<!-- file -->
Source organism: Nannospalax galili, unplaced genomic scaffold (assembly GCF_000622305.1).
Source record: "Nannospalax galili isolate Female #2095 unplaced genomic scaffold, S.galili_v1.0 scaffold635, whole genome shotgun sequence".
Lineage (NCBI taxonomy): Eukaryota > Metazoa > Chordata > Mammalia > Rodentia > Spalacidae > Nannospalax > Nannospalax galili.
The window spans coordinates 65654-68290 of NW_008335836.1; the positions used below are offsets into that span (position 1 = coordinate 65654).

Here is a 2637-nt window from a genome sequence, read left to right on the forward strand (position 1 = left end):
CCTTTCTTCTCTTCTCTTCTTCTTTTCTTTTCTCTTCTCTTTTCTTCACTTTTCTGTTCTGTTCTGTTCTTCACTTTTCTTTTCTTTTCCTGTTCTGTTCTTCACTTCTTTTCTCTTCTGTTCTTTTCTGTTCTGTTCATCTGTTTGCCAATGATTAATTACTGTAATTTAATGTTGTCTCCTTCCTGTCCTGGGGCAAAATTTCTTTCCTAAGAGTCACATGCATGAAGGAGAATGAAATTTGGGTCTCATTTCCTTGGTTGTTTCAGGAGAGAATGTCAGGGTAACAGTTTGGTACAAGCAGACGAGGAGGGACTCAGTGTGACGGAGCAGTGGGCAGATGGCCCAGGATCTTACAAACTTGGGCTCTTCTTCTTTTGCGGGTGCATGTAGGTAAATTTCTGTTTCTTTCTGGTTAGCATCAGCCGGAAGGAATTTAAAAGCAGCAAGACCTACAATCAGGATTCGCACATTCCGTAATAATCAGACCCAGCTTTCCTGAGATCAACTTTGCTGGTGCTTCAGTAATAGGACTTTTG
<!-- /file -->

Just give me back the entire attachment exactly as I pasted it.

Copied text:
Source organism: Nannospalax galili, unplaced genomic scaffold (assembly GCF_000622305.1).
Source record: "Nannospalax galili isolate Female #2095 unplaced genomic scaffold, S.galili_v1.0 scaffold635, whole genome shotgun sequence".
Lineage (NCBI taxonomy): Eukaryota > Metazoa > Chordata > Mammalia > Rodentia > Spalacidae > Nannospalax > Nannospalax galili.
The window spans coordinates 65654-68290 of NW_008335836.1; the positions used below are offsets into that span (position 1 = coordinate 65654).

Here is a 2637-nt window from a genome sequence, read left to right on the forward strand (position 1 = left end):
CCTTTCTTCTCTTCTCTTCTTCTTTTCTTTTCTCTTCTCTTTTCTTCACTTTTCTGTTCTGTTCTGTTCTTCACTTTTCTTTTCTTTTCCTGTTCTGTTCTTCACTTCTTTTCTCTTCTGTTCTTTTCTGTTCTGTTCATCTGTTTGCCAATGATTAATTACTGTAATTTAATGTTGTCTCCTTCCTGTCCTGGGGCAAAATTTCTTTCCTAAGAGTCACATGCATGAAGGAGAATGAAATTTGGGTCTCATTTCCTTGGTTGTTTCAGGAGAGAATGTCAGGGTAACAGTTTGGTACAAGCAGACGAGGAGGGACTCAGTGTGACGGAGCAGTGGGCAGATGGCCCAGGATCTTACAAACTTGGGCTCTTCTTCTTTTGCGGGTGCATGTAGGTAAATTTCTGTTTCTTTCTGGTTAGCATCAGCCGGAAGGAATTTAAAAGCAGCAAGACCTACAATCAGGATTCGCACATTCCGTAATAATCAGACCCAGCTTTCCTGAGATCAACTTTGCTGGTGCTTCAGTAATAGGACTTTTG